My Dog Is Extremely Lethargic: Causes and Ways to Help Her

My Dog Is Extremely Lethargic: Causes and Ways to Help Her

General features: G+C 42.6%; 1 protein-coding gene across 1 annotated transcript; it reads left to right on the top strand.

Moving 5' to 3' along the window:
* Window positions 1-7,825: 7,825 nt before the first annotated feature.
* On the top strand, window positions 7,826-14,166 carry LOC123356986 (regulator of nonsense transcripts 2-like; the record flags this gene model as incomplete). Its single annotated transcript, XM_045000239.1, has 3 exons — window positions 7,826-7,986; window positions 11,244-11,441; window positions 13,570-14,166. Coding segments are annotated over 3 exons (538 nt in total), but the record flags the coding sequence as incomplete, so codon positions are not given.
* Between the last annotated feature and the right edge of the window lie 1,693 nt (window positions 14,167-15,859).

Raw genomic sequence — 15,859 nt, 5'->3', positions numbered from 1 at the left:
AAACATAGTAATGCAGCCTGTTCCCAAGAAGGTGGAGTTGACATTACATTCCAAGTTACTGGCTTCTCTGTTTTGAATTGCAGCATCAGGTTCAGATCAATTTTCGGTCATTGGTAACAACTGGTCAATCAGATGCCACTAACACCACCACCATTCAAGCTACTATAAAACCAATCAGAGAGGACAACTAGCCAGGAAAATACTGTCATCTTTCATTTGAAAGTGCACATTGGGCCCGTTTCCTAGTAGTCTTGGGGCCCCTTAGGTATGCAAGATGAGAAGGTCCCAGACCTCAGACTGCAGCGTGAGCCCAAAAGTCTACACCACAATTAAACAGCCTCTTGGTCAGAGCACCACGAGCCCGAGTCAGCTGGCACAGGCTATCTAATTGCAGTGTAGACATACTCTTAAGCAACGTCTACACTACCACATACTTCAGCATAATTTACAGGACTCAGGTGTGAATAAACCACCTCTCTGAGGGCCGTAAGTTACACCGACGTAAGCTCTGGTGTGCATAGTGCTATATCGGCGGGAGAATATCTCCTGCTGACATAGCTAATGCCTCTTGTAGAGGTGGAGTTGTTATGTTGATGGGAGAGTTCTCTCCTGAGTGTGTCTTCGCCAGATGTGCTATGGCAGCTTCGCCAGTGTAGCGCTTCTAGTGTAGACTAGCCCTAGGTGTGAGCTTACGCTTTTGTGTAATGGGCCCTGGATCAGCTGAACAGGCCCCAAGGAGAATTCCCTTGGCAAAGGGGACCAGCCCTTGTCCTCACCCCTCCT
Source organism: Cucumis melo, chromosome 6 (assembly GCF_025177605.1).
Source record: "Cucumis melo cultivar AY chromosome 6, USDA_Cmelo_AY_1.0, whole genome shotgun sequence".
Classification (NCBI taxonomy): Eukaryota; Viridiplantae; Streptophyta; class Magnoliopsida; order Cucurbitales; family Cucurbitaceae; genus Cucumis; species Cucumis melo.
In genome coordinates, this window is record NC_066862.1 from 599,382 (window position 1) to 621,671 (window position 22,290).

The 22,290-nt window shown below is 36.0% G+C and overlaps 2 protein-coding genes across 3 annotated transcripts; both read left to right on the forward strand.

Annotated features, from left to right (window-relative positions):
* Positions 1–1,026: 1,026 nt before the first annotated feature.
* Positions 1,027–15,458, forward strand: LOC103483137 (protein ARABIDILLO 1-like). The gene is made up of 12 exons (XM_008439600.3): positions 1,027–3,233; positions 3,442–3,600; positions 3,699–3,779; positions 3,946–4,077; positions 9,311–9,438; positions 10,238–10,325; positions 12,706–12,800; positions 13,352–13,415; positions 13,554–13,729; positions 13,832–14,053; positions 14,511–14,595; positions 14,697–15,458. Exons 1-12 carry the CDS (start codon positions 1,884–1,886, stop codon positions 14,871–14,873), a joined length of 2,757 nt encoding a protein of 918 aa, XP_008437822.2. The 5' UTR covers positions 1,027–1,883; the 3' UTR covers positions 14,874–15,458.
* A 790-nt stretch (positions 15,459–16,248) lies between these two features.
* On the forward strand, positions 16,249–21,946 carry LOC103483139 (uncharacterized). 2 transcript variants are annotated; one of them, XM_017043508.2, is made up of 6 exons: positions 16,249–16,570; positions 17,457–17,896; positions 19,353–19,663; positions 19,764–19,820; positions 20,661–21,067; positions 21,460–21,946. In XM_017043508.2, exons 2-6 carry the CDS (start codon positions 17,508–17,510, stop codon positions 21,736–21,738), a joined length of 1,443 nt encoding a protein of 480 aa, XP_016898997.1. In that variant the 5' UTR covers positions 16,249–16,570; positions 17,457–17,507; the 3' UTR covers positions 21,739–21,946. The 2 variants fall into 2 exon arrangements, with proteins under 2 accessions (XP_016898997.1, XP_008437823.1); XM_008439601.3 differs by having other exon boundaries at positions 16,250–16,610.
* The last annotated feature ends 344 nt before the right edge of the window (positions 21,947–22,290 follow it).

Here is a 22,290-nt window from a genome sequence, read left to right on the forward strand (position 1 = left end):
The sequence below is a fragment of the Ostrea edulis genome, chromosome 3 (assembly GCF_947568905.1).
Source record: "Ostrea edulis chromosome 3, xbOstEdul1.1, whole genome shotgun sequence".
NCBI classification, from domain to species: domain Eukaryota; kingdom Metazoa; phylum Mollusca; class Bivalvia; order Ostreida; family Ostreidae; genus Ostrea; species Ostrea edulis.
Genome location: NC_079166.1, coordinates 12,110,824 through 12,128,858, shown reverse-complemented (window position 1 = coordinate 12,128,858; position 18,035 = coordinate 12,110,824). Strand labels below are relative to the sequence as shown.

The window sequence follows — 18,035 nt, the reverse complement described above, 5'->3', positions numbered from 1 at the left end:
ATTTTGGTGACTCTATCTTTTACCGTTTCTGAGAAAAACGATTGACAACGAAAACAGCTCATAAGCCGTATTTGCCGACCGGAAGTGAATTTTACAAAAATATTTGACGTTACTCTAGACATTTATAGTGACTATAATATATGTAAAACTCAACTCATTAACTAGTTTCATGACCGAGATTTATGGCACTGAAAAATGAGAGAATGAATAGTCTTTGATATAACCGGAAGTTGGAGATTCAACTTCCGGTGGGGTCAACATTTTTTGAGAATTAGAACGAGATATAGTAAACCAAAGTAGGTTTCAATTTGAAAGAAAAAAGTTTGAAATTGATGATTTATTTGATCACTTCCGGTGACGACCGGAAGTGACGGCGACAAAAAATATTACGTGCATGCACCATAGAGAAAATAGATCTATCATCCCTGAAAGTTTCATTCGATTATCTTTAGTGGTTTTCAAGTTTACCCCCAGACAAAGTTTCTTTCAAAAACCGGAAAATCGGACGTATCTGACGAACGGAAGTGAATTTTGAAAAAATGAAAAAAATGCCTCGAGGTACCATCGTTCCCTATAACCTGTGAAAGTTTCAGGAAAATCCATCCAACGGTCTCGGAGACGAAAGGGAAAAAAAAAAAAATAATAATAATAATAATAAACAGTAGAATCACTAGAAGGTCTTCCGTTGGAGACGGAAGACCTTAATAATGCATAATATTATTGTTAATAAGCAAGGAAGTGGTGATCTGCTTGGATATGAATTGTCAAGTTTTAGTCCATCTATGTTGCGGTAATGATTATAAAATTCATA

If your dog is lethargic, looks tired, or refuses to play as usual, it may not be just laziness. Pets that show signs such as appearing extremely sluggish or exercising intolerance may have a serious underlying problem. This can be caused by a serious illness, especially heart disease. If your dog seems extremely sluggish or just less active than usual, it's important to pay attention to these cues. Read on to understand why your dog can't stand exercise and what to do about it. Possible Causes of Extreme Fatigue Brown dachshund with orange flying disc in mouth, running in park. It's normal for some dogs to slow down a bit after intense activity. For example, after a long day at the dog park or a tough hike, your dog may want to spend a day or two sleeping. However, prolonged fatigue should not be neglected. Exercise intolerance is just one of the warning signs of big problems like heart disease; but it can also indicate a range of other problems, from mild problems like muscle pain to serious diseases like chronic heart failure. Vets Now lists a few potential reasons why your dog may be extremely sluggish: A disease such as an infection, parvovirus, or kennel cough heart ailments Liver ailments diabetes or hypoglycemia hypothyroidism parasites Side effects of drugs poisoning or trauma Dog walking service and dog advice site Wag! says exercise intolerance, along with other symptoms such as loss of appetite, coughing or fainting, can be a sign of pulmonary hypertension (high blood pressure in the lungs) or another cardiovascular disease. Symptoms of Exercise Intolerance and Extreme Fatigue in Dogs It's usually pretty easy to notice if your dog is acting sluggish. Vetinfo states that excessive sleepiness, low energy, lack of excitement, and delayed response are clear signs of an extremely sluggish dog. Exercise Intolerance can hardly be noticed, especially if you don't regularly walk or play with your dog. In milder cases, your dog may not want to go as far or play as much as they normally do, Wag! points out. Coughing, heavy breathing, or difficult breathing after physical activity can also be signs of exercise intolerance. In severe cases, confusion, disorientation, accidents in toilet training, increased body temperature, shivering and even collapse may occur. What You Should Do to Help If you notice that your dog is acting extremely sluggish or unable to withstand normal levels of exercise, it's important not to force him to run. Follow the tips he gives and let him stop playing or cut the walk short if necessary. Monitor your dog closely and watch for any other serious symptoms. If you observe any other worrisome behavior, you should consult your veterinarian immediately. If your dog is not showing any other symptoms, wait a few days. Consult your veterinarian if your dog's energy is not returning or his condition is worsening. However, if he exhibits extreme symptoms such as fainting or collapse, take him to an emergency clinic immediately.